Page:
She will still be very sore and on getting home she will still need 6 weeks to recover from her operation, but she is now on the road to recovery


Saturday, December 19, 2009

A Pre-Xmas Question

Here's one for you to mull over...

Which would you rather have for Christmas (or birthday, if you don't celebrate this festivity)?

A surprise gift, or something you wanted?

You can't have both.

Now in broad, generalised terms, my feeling is most blokes would far rather get something they wanted, even if they knew in advance what it would be.

It's the female take on this that I feel far less confident in guessing.

Of course I would love to be able to buy Maggie a surprise gift of something she'd really like.

But our previous 19 shared Christmasses have clearly demonstrated I can successfully do one or the other, but very, very rarely both.

So it's a case of trying to figure out which is likely to be the least disappointing for her...

Monday, December 14, 2009

From too much to too little

TIBC Saturation (total iron binding capacity)
Average – 20-55%
My current levels – 23%
To be kept below – 50%

Ferritin levels (protein that stores and releases iron)
Average – 30-300 ng/mL (for a man)
My current levels – 11
To be kept below – 50

My level back in March after 6 months of blood taking - 4

It appears I'm still anaemic, 9 months after they realised they'd taken far too much blood from me when treating my haemochromatosis (see Iron Levels and Still Anaemic for the back story).

The good news is I don't have to have any more blood taken off me for a while. The bad news is I have no idea how much of my tiredness is CFS and how much is anaemia. Not that I suppose it makes that much difference - I was tired before they started bleeding me.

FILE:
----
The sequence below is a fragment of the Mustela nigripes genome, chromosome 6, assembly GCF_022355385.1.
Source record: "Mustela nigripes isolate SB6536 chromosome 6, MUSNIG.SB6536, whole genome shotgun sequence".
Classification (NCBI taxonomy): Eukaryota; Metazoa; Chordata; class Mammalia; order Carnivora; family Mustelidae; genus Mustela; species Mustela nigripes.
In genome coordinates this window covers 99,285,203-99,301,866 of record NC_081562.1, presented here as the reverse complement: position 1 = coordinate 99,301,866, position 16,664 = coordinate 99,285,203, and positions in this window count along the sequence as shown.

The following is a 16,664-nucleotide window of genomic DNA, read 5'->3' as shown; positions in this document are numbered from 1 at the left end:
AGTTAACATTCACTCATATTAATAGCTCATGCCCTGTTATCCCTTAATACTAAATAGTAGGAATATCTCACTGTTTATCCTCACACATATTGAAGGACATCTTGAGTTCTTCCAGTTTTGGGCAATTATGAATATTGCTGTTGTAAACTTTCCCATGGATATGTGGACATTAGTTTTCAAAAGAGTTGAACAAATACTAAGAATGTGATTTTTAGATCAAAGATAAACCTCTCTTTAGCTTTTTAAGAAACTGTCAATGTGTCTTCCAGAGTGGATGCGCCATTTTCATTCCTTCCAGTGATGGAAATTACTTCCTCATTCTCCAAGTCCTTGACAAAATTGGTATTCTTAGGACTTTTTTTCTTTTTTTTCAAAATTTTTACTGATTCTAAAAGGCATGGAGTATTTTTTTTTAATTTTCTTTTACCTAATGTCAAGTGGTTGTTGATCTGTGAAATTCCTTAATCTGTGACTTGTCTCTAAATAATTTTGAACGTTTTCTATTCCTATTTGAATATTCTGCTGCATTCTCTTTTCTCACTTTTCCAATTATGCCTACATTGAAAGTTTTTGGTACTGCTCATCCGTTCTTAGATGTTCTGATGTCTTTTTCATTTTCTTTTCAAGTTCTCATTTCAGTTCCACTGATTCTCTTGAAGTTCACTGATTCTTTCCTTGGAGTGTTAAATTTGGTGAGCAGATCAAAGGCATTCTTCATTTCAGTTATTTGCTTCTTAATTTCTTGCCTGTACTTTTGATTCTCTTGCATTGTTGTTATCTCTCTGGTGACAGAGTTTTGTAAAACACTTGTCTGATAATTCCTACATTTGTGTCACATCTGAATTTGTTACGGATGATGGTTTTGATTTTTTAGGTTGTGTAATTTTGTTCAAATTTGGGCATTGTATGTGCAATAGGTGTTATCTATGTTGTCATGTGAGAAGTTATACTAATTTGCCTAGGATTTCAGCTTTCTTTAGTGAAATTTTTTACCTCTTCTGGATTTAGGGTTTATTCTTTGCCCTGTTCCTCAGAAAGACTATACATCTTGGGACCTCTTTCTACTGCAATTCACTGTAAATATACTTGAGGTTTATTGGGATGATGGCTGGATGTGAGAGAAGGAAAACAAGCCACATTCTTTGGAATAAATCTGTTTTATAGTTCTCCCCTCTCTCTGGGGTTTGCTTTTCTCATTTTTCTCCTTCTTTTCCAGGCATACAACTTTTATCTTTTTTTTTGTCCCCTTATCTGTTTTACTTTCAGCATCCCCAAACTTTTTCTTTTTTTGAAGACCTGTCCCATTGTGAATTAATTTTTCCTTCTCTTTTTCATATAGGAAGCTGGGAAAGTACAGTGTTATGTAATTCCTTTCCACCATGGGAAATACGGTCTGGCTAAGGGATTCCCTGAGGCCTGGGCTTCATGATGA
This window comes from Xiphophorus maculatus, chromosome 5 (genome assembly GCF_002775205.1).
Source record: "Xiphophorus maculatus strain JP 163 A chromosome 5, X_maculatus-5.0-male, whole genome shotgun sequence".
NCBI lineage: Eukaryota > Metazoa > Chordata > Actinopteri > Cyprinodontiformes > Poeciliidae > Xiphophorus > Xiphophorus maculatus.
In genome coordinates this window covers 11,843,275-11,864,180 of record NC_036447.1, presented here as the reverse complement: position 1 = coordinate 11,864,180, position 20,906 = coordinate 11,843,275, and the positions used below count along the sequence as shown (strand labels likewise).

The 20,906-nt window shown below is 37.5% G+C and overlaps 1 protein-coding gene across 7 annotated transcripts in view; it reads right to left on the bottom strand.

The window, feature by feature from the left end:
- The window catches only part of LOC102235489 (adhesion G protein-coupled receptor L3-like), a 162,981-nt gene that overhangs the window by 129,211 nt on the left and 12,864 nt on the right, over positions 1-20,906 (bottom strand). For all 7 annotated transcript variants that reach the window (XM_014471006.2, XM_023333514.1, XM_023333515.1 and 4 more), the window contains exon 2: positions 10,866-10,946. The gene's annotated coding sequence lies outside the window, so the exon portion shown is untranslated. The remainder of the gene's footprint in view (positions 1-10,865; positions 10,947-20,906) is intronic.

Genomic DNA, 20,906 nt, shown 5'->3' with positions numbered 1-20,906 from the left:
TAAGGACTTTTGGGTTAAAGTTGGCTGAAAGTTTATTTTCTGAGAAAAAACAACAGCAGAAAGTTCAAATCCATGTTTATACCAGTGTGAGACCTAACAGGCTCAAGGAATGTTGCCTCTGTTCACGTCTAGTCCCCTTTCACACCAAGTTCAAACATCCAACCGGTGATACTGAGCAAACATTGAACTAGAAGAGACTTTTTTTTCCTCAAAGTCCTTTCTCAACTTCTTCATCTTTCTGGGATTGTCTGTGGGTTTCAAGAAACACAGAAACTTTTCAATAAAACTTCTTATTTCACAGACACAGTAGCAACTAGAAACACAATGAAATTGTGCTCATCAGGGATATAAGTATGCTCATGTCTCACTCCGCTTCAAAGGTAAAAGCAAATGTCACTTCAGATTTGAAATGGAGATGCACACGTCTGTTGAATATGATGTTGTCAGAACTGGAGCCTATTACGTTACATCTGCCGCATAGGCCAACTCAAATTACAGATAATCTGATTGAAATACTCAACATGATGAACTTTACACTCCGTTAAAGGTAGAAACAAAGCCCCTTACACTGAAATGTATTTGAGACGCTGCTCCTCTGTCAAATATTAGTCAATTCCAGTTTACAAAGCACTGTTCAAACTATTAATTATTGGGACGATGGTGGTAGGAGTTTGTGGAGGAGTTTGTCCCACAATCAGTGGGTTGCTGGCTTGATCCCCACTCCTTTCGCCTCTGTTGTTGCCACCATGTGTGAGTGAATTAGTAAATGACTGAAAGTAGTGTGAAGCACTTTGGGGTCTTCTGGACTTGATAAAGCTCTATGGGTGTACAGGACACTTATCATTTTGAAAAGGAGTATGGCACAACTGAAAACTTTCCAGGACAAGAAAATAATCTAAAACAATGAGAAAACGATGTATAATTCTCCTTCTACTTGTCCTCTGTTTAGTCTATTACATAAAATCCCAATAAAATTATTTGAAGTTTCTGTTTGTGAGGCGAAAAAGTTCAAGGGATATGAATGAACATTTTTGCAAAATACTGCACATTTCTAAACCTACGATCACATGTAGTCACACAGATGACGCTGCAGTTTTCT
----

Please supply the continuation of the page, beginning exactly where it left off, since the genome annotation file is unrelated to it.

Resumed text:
And I guess it puts a definite end to my Black Pudding Emporium business idea...


Sunday, December 13, 2009

Tetchy, Grumpy Bastard

Despite my very specific statement to, "not leave messages of sympathy, pity or advice" in my last post, a few people still insisted on giving me advice – precisely the kind "advice" that had me holding back from writing the post in the first place.

Advice given from a position of non-understanding.

I understand why the advice is given. I understand it is given with the best of intentions. But when I’ve heard the same, or similar misplaced advice given from a position of non-understanding a thousand times before, I just want to bash my head against a brick wall.

Sometimes a little empathy is a dangerous thing.

For some, just because they have been drunk a few times, they think they understand the alcoholic.

For some, just because they once ate an entire box of chocolates, they think they understand eating disorders.

For some, just because they have been randy, they think they understand the sex addict.

For some, just because they smoked a few joints in their youth, they think they understand the drug addict.

For some, just because they have panicked once or twice, they think they understand people with severe anxiety disorders

For some, just because they have been back to check they locked the door a few times, they think they understand Obsessive Compulsive Disorders

For some, just because they have been tired a few times, they think they understand Chronic Fatigue Syndrome

And of course, for some, just because they have been depressed a few times, they think they understand Depression.

Compulsions, Addictions and Mental Health Disorders are NOT the same as momentary or temporary moods or conditions.

They are not a choice